Marilyn McCabe is a singer/poet/essayist/friend. She has already appeared on NC with her own poetry, translations, and in song–which makes her a kind of regular, an old  favourite, at least an old favourite of mine. Herewith we offer a poem by the 19th century French poet Paul-Armand Silvestre with a Marilyn McCabe translation and Marilyn McCabe singing the French version put to music by Gabriel Fauré. This is gorgeous to hear, especially to listen to while you gaze at the screen reading the poem (or maybe you’ll just shut your eyes and listen). Marilyn’s poetry manuscript Perpetual Motion was chosen by judge Gray Jacobik for the Hilary Tham Capital Collection by The Word Works, and will be released in January 2012. Her chapbook Rugged Means of Grace was published by Finishing Line Press, 2011.  She earned an MFA in poetry at New England College.


Paul-Armand Silvestre’s “Le Secret”

Translated & Performed

By Marilyn McCabe



Click the button to hear Marilyn McCabe singing “Le Secret.”

Le Secret

Je veux que le matin l’ignore
Le nom que j’ai dit à la nuit,
Et qu’au vent de l’aube, sans bruit,
Comme une larme il s’évapore.

Je veux que le jour le proclame
L’amour qu’au matin j’ai caché
Et sur mon coeur ouvert penché
Comme un grain d’encens, il l’enflamme.

 Je veux que le couchant l’oublie
Le secret que j’ai dit au jour,
Et l’emporte avec mon amour
Aux plis de sa robe pâlie.

—Paul-Armand Silvestre


The Secret

I want the morning to ignore
the name I spoke to the night,
and let it, with the dawn’s breeze,
silently, as a tear, evaporate.

I want the day to proclaim
the love I asked morning to hide
and make it in my open heart,
like a grain of incense, ignite.

I want the sunset to forget
the secret I told the day,
and sweep it, with my love,
in the folds of its pale robes.

—Translated by Marilyn McCabe

Nov 072011

Danila Botha is a South African-born short story writer who lives in Toronto. She’s the author of Got No Secrets, a collection of stories in the Bukowski-Burroughs-Easton-Ellis tradition of black romanticism/alienation but with young, feisty female protagonists. “Jesus Was a Punk Rocker” was part of that collection and earlier appeared on these pages, as did two new stories “The Other Other” and “Valentine’s Day.”


What It’s Like Living Here

From Danila Botha in Toronto


Forest Hill

I am back in Toronto, back at my parent’s house (at 28, after moving out at 18, it feels surreal, to put it mildly). My parents live on a beautiful, tree-lined street in Forest Hill surrounded by large, striking houses: cold, cube-shaped modern structures or light and dark brown brick homes with cottage-style thatched roofs and salt water swimming pools. Their palatial home is full of silk curtains, French antiques, grey and white swirling marble floors, expensive fabrics in shades of cream and gold and dusty pinks. My bedroom has needle point carpets adorned with roses. I stare down at my chipping nails, my wrinkled Black Flag tank top, the new tattoo on my arm. I twirl a strand of greasy hair around my index finger. I am reminded of a Chantal Kreviazuk lyric: “…it’s crowded and I feel lost in here, I’m trying to find a familiar fear/I look everywhere but I just can’t see/there’s not anything that reminds me of me.”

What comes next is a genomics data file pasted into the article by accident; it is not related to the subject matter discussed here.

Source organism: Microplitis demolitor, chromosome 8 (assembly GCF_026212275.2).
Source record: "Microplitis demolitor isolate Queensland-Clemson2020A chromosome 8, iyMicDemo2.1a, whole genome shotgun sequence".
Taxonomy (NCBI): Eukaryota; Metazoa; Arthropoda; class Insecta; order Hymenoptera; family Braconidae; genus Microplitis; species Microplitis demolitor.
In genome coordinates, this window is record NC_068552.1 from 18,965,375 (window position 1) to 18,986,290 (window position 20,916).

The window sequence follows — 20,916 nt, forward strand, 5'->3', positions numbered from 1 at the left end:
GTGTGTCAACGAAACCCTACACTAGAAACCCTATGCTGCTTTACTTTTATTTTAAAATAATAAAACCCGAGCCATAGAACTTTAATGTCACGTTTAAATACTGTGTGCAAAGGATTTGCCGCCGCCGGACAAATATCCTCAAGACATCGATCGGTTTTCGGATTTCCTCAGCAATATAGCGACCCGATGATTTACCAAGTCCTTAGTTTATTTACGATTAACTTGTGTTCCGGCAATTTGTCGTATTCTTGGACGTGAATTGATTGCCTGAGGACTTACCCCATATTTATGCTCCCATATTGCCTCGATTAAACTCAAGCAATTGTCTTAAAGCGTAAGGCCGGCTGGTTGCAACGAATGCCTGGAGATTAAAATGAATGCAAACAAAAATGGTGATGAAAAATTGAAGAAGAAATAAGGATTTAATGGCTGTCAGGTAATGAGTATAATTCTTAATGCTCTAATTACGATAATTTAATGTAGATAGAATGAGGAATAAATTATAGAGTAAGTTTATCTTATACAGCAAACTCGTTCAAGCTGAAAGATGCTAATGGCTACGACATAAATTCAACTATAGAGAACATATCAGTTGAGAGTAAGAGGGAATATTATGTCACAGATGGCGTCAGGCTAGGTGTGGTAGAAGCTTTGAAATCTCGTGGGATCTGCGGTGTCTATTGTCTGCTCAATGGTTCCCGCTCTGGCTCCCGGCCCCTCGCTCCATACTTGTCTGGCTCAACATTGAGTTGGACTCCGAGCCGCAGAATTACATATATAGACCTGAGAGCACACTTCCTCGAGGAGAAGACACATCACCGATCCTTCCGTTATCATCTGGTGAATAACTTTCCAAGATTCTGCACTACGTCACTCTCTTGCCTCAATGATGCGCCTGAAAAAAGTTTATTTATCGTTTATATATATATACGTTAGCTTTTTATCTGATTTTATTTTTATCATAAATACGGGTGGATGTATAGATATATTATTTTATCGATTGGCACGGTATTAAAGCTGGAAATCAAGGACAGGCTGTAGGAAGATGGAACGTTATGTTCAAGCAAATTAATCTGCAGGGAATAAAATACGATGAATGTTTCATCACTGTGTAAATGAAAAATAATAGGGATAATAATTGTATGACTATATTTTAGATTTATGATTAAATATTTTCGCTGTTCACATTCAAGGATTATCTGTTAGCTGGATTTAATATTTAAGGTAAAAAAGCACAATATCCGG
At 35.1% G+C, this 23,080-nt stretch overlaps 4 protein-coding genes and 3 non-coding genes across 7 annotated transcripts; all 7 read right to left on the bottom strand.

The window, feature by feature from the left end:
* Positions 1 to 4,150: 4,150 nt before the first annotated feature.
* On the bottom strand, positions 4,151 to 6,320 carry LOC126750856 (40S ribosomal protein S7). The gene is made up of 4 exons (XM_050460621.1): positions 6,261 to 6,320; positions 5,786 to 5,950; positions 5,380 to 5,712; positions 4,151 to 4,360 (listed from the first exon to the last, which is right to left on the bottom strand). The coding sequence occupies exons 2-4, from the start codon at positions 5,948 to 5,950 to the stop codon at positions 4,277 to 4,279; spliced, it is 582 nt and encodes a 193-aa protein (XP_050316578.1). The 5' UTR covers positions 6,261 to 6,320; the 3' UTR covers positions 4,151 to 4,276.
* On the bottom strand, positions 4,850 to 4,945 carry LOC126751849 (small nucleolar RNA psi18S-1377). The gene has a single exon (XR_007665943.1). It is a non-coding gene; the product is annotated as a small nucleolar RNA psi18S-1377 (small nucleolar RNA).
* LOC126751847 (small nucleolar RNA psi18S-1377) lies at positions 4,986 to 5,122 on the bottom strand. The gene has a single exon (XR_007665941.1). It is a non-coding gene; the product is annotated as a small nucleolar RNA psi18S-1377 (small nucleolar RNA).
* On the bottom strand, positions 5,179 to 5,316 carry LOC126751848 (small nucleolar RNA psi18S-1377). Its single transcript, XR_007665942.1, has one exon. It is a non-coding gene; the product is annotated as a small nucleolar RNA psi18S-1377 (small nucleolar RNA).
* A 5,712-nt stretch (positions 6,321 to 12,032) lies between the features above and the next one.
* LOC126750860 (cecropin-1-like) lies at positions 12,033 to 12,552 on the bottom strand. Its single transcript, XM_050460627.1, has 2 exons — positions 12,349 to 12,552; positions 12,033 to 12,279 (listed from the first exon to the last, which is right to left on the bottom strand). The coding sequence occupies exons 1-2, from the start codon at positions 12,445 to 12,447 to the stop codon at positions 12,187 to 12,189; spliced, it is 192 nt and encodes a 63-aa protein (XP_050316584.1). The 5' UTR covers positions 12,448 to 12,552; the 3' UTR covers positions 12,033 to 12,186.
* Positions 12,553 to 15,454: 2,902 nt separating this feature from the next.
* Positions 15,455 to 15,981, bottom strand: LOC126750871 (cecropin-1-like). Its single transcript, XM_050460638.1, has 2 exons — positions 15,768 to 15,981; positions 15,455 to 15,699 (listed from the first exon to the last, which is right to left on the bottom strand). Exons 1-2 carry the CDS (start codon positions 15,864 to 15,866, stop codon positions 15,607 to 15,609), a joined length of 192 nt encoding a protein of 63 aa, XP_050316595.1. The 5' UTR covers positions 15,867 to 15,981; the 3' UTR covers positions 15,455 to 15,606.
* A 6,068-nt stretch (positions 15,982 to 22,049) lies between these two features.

My favourite piece is my bookshelf. It’s beige wood, with light green leaves painted on it, an antique I’ve had since I was five, stuffed with my favourite books: Heather O’Neill’s Lullabies For Little Criminals, Etgar Keret’s The Bus Driver Who Wanted to be God, the Zoe Whittall edited collection of stories called Geeks, Misfits and Other Outlaws, Lynn Crosbie’s Liar, Aryn Kyle’s Boys and Girl’s Like You and Me, and Jami Attenberg’s Instant Love. My collection of first editions is on the top shelf—Catcher in the Rye, Frankenstein, and Naked Lunch. I think they’re the first things I’d save in a house fire. On my mint green and silver leaf antique chair, there’s a pile of my old stuffed animals, including a white owl, a lime green Care Bear, and a two-dollar toy machine creature that resembles a cucumber with eyes.

I go for a walk with my little brother to the plaza near the house. The air is heavy and humid. The plaza feels both comfortably familiar—it has a Second Cup, a Winners and a Shoppers Drug Mart—and horrifyingly foreign, like the nightmares I have when I’m jet lagged. My brother points out the sunset. I know the violets, periwinkles and magentas are the result of pollution, but still–


Continue reading »